Apple (AAPL) and Microsoft (MSFT) alone now account for close to half of all money flowing through the technology sector while the rest of the Top 10 stocks in the space barely stack up to Microsoft . . . and we’re talking about multi-hundred-billion-dollar empires here. How are these “niche” names holding up this season?
Keep in mind that the intricacies of classification create some optical illusions. Amazon (AMZN) and Tesla (TSLA) are officially consumer companies, no matter how many computers they run or how advanced their systems are. Alphabet (GOOG), Meta (META) and even Netflix (NFLX) are communications stocks.
“Technology” today doesn’t mean you came out of the dot-com crucible or even Silicon Valley. It just means you sell hardware or software . . . or run a network like Visa (V) and MasterCard (MA).
They did all right, by the way. I’ve already talked a little about Visa giving us the solid growth we used to get from PayPal (PYPL), which, frustratingly, is technically a pure financial stock at the moment. The establishment is expanding faster than the upstart. That’s not a great sign for the financials, but V shareholders don’t mind.
MA isn’t a slouch either. Revenue up 20%, earnings per share up 13% . . . again, the kind of numbers we demand from PYPL. Stick with the big networks until the competitive map shifts. After all, they even pay dividends, confident in their market position.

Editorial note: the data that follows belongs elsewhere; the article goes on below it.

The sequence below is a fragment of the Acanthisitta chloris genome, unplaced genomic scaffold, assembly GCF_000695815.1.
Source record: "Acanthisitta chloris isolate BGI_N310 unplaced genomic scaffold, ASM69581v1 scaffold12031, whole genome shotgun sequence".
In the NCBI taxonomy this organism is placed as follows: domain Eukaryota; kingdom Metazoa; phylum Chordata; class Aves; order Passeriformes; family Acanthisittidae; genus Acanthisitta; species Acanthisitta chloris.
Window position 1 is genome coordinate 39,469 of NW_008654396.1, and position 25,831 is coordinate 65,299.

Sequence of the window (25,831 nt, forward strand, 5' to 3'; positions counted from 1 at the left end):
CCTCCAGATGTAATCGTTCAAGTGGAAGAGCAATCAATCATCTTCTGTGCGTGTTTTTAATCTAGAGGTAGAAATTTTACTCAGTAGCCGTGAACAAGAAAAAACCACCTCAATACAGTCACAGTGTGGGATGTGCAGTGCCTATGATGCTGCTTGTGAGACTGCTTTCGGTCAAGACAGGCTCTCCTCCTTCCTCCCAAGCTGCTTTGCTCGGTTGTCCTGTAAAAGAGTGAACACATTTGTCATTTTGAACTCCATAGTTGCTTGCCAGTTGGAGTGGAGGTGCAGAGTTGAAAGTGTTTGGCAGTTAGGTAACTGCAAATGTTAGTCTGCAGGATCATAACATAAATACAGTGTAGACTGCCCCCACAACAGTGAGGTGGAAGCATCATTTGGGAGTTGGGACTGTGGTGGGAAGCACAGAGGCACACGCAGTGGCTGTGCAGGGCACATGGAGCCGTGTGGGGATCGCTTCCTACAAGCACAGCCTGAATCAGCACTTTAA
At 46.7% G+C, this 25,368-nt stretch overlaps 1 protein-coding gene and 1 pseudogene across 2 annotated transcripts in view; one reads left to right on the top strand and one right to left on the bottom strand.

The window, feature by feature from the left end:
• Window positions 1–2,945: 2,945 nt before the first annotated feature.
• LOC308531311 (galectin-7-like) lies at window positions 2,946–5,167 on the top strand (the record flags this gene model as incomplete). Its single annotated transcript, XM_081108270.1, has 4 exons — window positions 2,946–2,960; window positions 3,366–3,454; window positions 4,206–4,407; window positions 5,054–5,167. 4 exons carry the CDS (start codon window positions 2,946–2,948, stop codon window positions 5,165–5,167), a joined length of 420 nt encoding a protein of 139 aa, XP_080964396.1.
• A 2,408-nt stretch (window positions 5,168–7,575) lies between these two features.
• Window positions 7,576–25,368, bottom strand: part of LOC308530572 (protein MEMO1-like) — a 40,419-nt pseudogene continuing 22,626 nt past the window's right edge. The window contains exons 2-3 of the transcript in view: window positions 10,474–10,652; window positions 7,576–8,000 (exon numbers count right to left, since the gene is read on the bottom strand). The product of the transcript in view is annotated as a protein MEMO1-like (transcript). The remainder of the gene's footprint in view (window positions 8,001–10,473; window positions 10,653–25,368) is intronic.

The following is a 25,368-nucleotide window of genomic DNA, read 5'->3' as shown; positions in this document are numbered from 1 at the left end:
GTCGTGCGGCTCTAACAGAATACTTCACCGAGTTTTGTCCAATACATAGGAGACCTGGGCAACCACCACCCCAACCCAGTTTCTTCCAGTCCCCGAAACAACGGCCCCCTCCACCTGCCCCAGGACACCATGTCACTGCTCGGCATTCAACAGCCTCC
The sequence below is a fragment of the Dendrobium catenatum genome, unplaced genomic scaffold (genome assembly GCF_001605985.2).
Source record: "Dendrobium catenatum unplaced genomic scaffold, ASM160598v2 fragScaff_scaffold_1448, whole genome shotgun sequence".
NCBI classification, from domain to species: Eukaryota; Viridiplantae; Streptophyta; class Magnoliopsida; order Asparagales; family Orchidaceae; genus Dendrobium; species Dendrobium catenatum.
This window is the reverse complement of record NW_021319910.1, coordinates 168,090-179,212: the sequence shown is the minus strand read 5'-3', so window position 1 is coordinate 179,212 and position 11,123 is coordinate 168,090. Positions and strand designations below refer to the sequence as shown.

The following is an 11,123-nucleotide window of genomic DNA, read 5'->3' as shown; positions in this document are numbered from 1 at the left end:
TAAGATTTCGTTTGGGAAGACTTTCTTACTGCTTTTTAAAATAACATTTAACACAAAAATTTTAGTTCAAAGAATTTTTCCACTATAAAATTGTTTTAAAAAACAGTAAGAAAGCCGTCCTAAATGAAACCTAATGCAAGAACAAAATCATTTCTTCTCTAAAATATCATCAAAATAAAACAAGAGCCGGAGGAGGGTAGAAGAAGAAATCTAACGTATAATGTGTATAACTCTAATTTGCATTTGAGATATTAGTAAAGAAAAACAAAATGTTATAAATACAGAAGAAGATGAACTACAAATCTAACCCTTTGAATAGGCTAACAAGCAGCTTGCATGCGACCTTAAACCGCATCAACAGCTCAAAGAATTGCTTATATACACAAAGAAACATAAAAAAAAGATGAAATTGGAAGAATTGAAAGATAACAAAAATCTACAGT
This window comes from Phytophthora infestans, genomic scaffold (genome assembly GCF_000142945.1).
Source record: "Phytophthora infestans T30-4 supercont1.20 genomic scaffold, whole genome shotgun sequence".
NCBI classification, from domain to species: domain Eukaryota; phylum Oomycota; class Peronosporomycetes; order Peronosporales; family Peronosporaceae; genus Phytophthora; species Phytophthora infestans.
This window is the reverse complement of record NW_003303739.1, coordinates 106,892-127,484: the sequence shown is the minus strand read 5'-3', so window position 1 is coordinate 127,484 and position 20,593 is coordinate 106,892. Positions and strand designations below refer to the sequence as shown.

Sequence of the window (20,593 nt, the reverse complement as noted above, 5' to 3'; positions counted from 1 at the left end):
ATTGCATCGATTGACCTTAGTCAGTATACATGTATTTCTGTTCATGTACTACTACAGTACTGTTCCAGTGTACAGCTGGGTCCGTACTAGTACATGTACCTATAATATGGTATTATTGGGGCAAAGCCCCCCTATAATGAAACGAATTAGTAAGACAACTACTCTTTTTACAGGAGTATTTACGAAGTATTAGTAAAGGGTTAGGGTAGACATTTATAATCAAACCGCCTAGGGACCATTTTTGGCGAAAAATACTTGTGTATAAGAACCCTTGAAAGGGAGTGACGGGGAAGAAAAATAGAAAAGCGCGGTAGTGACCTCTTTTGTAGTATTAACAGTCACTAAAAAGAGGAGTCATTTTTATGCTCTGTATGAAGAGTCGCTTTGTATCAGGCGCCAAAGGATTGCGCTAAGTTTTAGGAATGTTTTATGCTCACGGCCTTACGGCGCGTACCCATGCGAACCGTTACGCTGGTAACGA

And then you have the chip makers. Old Intel (INTC) did miserably, but it isn’t really a factor in the sector any more in terms of market weight. NVIDIA (NVDA) is three weeks away. A miss could move the market and expectations are fairly high.
NVDA needs to hit at least 20% growth to keep Wall Street happy. Down the food chain, Broadcom (AVGO) comes out early next month, but last quarter’s numbers were good enough to inspire a little confidence.
Play your cards right and you’re riding a 40% growth ramp on AVGO. The stock is up “only” 12% in the last 12 months, so it’s gotten a lot cheaper on a fundamental basis. You can get it now for barely 14X anticipated current earnings . . . or under 13X if you’re looking out toward next year. Thanks, Fed!
Adobe (ADBE) and Salesforce (CRM) are also traditional laggards in the cycle, but down this far in the chain their results are unlikely to move the market. CRM in particular desperately needs to turn its trend around. If it can’t, the stock looks precariously rich. ADBE is also working off the stigma of a weak year.
Finally you have Accenture (ACN), the classic “IT” company, which reports in late September. That’s practically the start of the next cycle, shedding more light on what’s going on in the tech environment now in the current quarter . . . and not so much about the past.
That’s when I’ll start paying attention. For now, “tech” has already dodged a big dread bullet. The trillion-dollar giants did okay. Beyond them, while the smaller companies matter to shareholders, the needle doesn’t really move.